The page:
Toys for Tots & Salvation Army Angel Tree

  • Sign-ups will be held on 10/27 10/28 from 9am-1pm at the Salvation Army (agencies partner together)
  • Families pick-up gifts on 12/19/2015 – each child receives 3 toys and stocking stuffer — Need to know if the child has special needs
  • Qualifications: live in Bartow, and have social security card/birth certificate, or shot records – Organization does not require proof of income

Salvation Army Angel Tree – requires proof of income and social security card or birth certificate, or shot records

  • Families need to know clothing size and 2 wishes (under 40 dollars)

Bartow Christmas Coalition

  • Sign-ups on 11/14/2015 Church at Liberty Square 9am-7pm
  • Provides presents for children and food for senior citizens
  • Requirements: Government issued ID, social security cards for children, proof of income, proof of residency (tax papers or DFCS papers with child’s social security number will suffice)

Kids to Nature – Help create a group program for underserved youth in Bartow County

The Friends of Red Top Mountain State Park are currently seeking partners to help create an outdoor education program for groups of underserved kids in our community. We have a group of volunteers from Americorps that just needs a little of your time to help consult and create this fantastic program. For more information, please email Damon Kirkpatrick

Project SEARCH (a job training program for students with special needs)

LUNCH AND LEARN: Special Ed. At A Glance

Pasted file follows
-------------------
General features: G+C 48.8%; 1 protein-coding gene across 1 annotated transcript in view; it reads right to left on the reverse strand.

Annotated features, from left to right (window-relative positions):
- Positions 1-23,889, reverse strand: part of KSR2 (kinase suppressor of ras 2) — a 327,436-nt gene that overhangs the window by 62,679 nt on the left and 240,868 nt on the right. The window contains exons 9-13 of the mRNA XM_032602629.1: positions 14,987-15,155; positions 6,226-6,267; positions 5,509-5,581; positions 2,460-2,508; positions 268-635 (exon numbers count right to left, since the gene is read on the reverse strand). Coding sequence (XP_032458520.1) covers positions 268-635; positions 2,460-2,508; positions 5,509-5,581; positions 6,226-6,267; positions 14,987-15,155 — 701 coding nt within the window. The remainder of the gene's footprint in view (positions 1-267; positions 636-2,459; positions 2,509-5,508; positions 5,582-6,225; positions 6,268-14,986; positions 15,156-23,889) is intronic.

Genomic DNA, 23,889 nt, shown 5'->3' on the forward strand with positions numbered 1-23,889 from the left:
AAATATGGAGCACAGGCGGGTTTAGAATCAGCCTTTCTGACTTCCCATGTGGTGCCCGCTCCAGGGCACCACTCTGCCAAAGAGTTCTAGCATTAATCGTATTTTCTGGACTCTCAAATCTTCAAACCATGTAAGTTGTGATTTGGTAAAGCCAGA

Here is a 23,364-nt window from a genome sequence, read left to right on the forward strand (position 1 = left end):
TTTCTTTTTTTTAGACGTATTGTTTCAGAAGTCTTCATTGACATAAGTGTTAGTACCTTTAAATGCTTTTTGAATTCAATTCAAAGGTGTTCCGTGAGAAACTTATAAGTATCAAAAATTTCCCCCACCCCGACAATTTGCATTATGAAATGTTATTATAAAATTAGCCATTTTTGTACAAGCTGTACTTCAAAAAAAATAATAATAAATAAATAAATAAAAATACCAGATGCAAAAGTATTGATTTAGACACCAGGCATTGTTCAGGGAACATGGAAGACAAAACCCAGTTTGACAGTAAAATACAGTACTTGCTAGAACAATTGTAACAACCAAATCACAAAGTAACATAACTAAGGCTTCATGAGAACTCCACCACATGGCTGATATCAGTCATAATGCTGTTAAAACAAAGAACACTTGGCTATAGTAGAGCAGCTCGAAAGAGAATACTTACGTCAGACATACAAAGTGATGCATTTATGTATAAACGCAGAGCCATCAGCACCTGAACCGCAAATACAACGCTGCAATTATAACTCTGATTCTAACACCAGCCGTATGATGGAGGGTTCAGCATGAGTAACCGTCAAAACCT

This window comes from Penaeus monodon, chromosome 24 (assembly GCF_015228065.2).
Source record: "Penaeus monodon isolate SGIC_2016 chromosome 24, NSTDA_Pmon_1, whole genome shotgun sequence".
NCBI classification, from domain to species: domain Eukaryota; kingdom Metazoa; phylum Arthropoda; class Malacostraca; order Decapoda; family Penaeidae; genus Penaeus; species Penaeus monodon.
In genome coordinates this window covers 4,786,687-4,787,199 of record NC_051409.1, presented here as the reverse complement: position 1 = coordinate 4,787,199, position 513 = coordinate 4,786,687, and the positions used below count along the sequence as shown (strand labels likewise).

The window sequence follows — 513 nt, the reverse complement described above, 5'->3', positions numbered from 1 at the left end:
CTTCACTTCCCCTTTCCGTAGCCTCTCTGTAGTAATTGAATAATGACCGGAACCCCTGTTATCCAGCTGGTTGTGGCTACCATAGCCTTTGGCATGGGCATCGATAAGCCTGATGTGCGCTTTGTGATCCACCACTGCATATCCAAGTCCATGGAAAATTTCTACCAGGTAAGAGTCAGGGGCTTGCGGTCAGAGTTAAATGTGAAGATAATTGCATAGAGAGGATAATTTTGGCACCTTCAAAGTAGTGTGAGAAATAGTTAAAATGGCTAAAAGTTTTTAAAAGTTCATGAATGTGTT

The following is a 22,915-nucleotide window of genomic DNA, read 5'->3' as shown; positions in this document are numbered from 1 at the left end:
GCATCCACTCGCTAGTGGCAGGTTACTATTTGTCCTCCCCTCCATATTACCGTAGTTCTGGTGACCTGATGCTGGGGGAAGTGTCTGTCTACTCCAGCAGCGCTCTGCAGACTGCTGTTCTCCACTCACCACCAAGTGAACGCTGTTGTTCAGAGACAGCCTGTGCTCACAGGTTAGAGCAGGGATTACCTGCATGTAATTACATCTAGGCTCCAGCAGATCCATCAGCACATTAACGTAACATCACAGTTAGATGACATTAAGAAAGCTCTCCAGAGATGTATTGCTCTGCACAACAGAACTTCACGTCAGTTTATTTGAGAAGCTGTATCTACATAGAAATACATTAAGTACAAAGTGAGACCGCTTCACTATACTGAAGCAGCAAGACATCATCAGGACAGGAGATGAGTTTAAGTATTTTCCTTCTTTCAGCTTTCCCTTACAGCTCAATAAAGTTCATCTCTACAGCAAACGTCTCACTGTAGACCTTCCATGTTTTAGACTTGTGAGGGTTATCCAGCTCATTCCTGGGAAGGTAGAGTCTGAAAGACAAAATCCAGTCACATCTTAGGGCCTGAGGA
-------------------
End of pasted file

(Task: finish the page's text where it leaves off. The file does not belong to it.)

Wednesday, 10/28/15 at Cartersville Medical Center, Classroom 1. Drop in between 11:00 am and 1:30 pm to learn more about special education and the IEP process for school-aged students, job training and employment opportunities, and resources available in our area for all ages. Representatives from the Bartow County Schools, Parent 2 Parent, Project SEARCH, and Vocational Rehabilitation will be on hand to answer your questions about the special education process and the paperwork that goes along with it. Also, see the benefits of hiring people with special needs and the skills these people bring to our community. For more information please email or call 770-324-9834.

Bartow Recreation Department Fall Festival at Hamilton Crossing Park on October 31st. We invite all churches, businesses, and non-profits that would like to come and set up a booth to hand out candy or set up games for the children. This is all free of charge to the participants as well as no cost to set up a booth. We have had a very large turn-out the last few years. Contact Eddie Chastain for more information at 770-387-5149.